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Dr. Geeta Arora Brings Her Passion for Locum Tenens Work to TH’s Editorial Board


 

If Geeta Arora, MD, were to purchase a personalized license plate, it probably would say something like “B3ACHNUT” or “SURF5UP.” Like many in the profession, she enjoys traveling and helping others. She’s a surfer girl, with a love of the beach and a heart for global medicine. And if given the chance, she says she’d rather be “selling coconuts on a beach” in the Caribbean, Costa Rica, or some other island paradise.

Geeta Arora, MD

Geeta Arora, MD

As a locum tenens hospitalist, Dr. Arora is based in New York City, but is licensed to practice in six states. In addition to her board certification in internal medicine, she also is board certified in integrative holistic medicine, something she hopes to expand on in coming years. She’s also active in telemedicine, providing outpatient consulting via phone or video chat with MDLive since 2014.

Dr. Arora, one of eight new members of Team Hospitalist, the volunteer editorial advisory board for The Hospitalist, had published a number of “Letters to the Editor” in SHM’s official newsmagazine prior to her application. The article topics were close to her heart, of course, with headlines reading “How Locums Tenens Can Help Avoid Burnout” and “5 Tips to Finding a Good Locum Tenens Company.” In fact, she recently was one of the interviewees for a TH video focused on working as a locum tenens hospitalist.

Dr. Arora recently stepped away from her busy schedule to chat with The Hospitalist:

Question: Why did you choose a career in medicine?

Answer: I wanted the opportunity to be present with people in some of the most vulnerable times in their lives and be able to help them when they are most vulnerable.

Q: How/when did you decide to become a hospitalist?

A: I decided to become a hospitalist as soon as I graduated residency.

Q: I see you completed undergrad at University of Guelph in Ontario, Canada. Tell us about your medical training. Was there a single moment you knew “I can do this”?

A: I went to medical school [at the Medical University of the Americas] in the Caribbean on an island called Nevis. My residency was at Albany Medical Center in Albany, N.Y. I disliked the politics of residency. I remember thinking, “I can do this,” in my third year of residency when I had just run two codes and was placing lines in a patient in the middle of the night on my own. I was surprised to find myself without any feeling of doubt in my mind as I placed the lines.

Q: What do you like most about working as a hospitalist?

A: I really enjoy the flexibility of my schedule and the large range of disease processes I see in a single day.

Q: What do you dislike most?

A: The immense amount of paperwork and the constant feeling of having administration trying to tell hospitalists how to do their job.

Q: As a hospitalist, seeing most of your patients for the very first time, what aspect of patient care is most challenging?

A: The most challenging part of patient care, for me, is changing the plan of the previous provider. For example, if the physician that had been seeing the patient prior to me had promised that a CT scan would be repeated, but there is no indication, that often turns into a lengthy discussion with the patient and the patient’s family. And that can sometimes be challenging.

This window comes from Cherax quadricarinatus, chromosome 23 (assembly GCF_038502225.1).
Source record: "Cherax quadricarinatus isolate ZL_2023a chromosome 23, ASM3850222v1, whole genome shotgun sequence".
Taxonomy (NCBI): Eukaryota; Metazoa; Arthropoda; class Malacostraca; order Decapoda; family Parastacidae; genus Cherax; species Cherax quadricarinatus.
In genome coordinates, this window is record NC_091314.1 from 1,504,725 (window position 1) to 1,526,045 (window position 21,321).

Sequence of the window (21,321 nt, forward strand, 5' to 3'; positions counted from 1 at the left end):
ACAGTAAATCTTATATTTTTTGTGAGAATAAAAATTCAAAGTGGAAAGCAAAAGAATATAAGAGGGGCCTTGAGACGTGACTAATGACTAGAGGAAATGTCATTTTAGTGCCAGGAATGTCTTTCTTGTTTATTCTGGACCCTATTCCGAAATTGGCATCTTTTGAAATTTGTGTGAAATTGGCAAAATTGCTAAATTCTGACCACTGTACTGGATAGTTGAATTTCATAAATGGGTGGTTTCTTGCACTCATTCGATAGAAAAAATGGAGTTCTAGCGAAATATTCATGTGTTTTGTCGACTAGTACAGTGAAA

Q: What’s the best advice you ever received?

A: As long as you are doing everything in the best interest of your patient, you are doing the right thing.

Q: What’s the worst advice you ever received?

A: Always practice defensive medicine because, if you don’t, you will get sued.

Q: Have you tried to mentor others? Why or why not?

A: I have mentored several medical students because I feel it is important to give back to the next generation.

Q: What’s the biggest change you’ve seen in HM in your career?

A: More paperwork.

Q: What’s the biggest change you would like to see in HM?

A: Decreasing paperwork.

Q: What aspect of patient care is most rewarding?

A: Connecting with patients.

Q: What is your biggest professional challenge?

A: Leaving a hospital because of poor administrative processes, especially when the hospitalist group is excellent to work with.

Q: What is your biggest professional reward?

A: Being able to work with and learn from other hospitalists.

Q: Outside of patient care, tell us about your career interests.

A: I have a passion for locum tenens hospitalist medicine. I enjoy practicing in different types of communities across the country, and I enjoy teaching others to do the same. I also enjoy consulting hospitals about how to improve their hospitalist systems. Telemedicine platform consultation has also become one of my interests.

Q: Where do you see yourself in 10 years?

A: Retired.

Q: What’s next professionally?

A: I enjoy practicing global medicine. My next destination is Cambodia in October. I’d like to increase the number of global medicine trips I do per year. I also have a very strong interest in integrative holistic medicine and am excited about expanding my practice in the coming year.

Q: What’s the best book you’ve read recently? Why?

A: Fortify Your Life, a book about supplements.

Q: How many Apple products (phones, iPods, tablets, iTunes, etc.) do you interface with in a given week?

A: iPhone and MacBook on a daily basis.

Q: What impact do you feel devices like those just mentioned have had on HM? And medicine in a broader sense?

A: I use them for electronic health records.

Q: What’s your favorite social network? Do you use it at all for work or professional development?

A: Instagram, but not for work.


Richard Quinn is a freelance writer in New Jersey.

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